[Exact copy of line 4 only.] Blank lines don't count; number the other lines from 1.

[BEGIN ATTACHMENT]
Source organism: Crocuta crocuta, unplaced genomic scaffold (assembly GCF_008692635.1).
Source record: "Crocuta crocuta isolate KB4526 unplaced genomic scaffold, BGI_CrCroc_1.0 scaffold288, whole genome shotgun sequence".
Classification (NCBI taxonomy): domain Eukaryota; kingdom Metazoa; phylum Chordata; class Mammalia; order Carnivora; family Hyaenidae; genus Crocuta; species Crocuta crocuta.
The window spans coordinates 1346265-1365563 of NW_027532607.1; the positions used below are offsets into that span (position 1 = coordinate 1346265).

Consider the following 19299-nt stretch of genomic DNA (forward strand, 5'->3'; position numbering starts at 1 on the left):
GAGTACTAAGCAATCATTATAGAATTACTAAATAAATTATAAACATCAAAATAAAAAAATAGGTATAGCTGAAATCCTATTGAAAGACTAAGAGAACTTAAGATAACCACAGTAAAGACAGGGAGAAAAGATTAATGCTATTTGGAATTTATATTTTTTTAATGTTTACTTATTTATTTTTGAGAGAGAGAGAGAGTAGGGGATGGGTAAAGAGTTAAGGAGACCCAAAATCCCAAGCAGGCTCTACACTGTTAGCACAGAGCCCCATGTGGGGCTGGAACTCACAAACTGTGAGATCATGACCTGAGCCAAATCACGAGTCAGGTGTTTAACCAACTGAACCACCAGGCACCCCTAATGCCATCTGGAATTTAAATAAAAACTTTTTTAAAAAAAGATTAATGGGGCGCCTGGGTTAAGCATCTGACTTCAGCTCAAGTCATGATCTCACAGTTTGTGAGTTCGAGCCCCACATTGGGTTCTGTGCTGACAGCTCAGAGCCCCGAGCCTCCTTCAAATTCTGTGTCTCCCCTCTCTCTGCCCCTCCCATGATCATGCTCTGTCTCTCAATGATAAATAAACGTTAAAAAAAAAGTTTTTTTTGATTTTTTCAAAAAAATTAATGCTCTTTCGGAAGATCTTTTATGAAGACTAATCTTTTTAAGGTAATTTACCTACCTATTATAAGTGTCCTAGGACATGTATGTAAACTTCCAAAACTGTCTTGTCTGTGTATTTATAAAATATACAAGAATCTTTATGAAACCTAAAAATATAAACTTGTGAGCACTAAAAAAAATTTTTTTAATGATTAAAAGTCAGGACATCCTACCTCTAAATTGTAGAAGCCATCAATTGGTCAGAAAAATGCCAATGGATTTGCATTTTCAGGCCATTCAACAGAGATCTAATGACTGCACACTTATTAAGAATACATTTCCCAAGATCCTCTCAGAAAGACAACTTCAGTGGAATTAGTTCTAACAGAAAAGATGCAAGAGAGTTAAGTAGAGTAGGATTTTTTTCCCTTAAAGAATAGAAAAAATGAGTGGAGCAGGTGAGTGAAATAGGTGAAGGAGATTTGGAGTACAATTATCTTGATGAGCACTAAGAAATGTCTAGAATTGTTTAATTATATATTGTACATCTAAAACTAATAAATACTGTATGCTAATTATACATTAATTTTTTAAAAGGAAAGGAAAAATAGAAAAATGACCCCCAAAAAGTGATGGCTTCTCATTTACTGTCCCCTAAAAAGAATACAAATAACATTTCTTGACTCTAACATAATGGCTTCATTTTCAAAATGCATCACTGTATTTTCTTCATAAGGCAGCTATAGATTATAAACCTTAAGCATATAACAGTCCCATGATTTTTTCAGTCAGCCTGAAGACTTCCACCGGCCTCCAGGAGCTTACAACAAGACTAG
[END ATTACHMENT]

The window spans coordinates 1346265-1365563 of NW_027532607.1; the positions used below are offsets into that span (position 1 = coordinate 1346265).